Pelq'ilc (Coming Home)
2009, 33:00 minutes, colour, English/ Secwepemctsin
Pelq'ilc (Coming Home) focuses on the place of education in renewing Indigenous culture and tradition. The film is part of a larger Social Science and Humanities Council funded study and is based on interviews with the children and grandchildren of residential school survivors first interviewed for a 1986 study done by Celia Haig-Brown. The offspring are actively engaging in regenerative educational initiatives such as art, language immersion schools, traditional wilderness camps and film making. Helen Haig-Brown, Celia's niece and the daughter of one of the initial residential school survivors interviewed, is not only a participant and co-investigator in the project but the film's director and co-writer.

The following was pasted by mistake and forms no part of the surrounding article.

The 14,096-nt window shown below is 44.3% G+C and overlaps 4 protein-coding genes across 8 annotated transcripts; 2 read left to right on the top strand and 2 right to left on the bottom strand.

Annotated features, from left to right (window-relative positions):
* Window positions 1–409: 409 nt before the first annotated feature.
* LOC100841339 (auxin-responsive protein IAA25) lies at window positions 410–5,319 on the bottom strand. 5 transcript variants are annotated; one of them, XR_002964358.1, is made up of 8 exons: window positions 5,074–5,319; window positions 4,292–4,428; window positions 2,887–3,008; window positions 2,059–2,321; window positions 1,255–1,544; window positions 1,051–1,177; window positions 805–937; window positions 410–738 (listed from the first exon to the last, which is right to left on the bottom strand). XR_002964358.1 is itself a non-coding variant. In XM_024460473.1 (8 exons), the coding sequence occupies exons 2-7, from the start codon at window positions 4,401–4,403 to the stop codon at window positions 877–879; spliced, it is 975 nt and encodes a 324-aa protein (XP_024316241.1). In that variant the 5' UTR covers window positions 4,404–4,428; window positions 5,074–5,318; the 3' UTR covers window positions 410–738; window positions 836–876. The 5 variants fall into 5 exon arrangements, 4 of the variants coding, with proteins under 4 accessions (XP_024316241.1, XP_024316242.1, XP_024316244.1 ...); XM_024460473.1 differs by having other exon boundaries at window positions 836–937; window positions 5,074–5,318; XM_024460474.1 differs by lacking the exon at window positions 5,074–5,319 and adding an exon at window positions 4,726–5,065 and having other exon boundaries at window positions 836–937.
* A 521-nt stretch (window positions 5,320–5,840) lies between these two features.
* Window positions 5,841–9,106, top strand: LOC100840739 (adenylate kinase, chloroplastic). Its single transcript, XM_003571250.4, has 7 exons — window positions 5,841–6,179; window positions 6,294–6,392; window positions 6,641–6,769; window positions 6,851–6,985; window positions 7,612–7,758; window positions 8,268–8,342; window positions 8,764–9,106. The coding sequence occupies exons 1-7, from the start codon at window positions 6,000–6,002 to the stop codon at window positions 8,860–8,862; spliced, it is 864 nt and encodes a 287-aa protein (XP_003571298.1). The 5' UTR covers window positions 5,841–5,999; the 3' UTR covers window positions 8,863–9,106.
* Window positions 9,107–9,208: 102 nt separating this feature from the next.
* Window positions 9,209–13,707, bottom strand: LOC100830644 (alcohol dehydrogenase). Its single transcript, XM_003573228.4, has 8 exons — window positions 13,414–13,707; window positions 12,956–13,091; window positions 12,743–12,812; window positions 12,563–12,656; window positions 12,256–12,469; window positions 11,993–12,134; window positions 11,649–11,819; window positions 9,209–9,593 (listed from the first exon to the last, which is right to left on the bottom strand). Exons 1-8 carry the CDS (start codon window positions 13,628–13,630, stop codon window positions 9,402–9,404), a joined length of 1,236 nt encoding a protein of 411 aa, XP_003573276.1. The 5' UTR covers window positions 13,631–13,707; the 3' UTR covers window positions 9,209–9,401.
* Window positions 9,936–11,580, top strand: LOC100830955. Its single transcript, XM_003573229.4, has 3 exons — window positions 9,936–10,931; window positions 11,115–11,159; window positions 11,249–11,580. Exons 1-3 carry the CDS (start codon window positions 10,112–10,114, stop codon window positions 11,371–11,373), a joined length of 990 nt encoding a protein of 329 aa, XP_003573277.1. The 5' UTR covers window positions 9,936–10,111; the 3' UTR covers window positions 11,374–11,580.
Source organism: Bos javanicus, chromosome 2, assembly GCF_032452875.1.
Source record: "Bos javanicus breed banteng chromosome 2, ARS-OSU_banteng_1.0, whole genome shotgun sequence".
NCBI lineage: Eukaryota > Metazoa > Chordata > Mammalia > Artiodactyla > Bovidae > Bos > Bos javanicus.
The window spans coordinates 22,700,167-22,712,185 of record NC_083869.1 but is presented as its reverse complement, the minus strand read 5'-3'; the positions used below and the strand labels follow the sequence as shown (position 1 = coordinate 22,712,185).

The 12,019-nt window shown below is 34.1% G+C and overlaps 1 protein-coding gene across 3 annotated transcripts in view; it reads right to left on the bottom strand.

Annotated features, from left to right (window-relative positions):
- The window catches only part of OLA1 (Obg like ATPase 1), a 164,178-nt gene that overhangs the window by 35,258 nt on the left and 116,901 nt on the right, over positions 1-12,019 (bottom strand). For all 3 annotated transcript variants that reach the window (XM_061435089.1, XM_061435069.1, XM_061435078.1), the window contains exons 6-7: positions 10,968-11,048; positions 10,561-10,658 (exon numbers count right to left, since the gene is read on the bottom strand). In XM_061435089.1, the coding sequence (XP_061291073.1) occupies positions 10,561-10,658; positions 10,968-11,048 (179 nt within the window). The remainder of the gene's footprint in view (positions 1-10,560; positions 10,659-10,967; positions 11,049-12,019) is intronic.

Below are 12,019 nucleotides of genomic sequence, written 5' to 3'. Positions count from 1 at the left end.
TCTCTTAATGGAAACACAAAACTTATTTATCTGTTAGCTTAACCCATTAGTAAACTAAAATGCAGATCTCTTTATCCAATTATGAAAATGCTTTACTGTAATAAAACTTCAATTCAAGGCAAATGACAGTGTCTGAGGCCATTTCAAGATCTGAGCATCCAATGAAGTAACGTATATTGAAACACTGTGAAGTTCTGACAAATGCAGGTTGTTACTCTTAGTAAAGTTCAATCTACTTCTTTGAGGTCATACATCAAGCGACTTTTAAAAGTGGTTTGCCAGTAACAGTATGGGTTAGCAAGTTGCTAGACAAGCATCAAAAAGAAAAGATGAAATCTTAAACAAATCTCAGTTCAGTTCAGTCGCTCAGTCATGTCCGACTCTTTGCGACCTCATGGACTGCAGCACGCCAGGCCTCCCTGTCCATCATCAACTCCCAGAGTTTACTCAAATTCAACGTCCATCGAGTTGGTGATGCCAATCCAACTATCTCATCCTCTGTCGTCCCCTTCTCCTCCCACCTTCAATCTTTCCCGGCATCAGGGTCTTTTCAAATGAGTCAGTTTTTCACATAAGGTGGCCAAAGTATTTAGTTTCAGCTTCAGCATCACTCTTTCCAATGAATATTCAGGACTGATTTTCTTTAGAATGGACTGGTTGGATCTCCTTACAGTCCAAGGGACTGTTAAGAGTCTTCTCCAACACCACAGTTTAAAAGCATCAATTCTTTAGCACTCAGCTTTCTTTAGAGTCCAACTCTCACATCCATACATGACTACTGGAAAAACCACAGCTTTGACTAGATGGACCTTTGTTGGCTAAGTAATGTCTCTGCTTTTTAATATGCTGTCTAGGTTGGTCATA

The research explores with selected children and grandchildren of the survivors of residential schools the place of education in renewing culture and language. In this case, education refers to both formal schooling and other less direct approaches to teaching and learning. Specifically, the guiding question is: What is the role of education in the regeneration of Aboriginal/First Nations cultures and languages? How does it serve the re-creation of indigenous knowledge in contemporary contexts?
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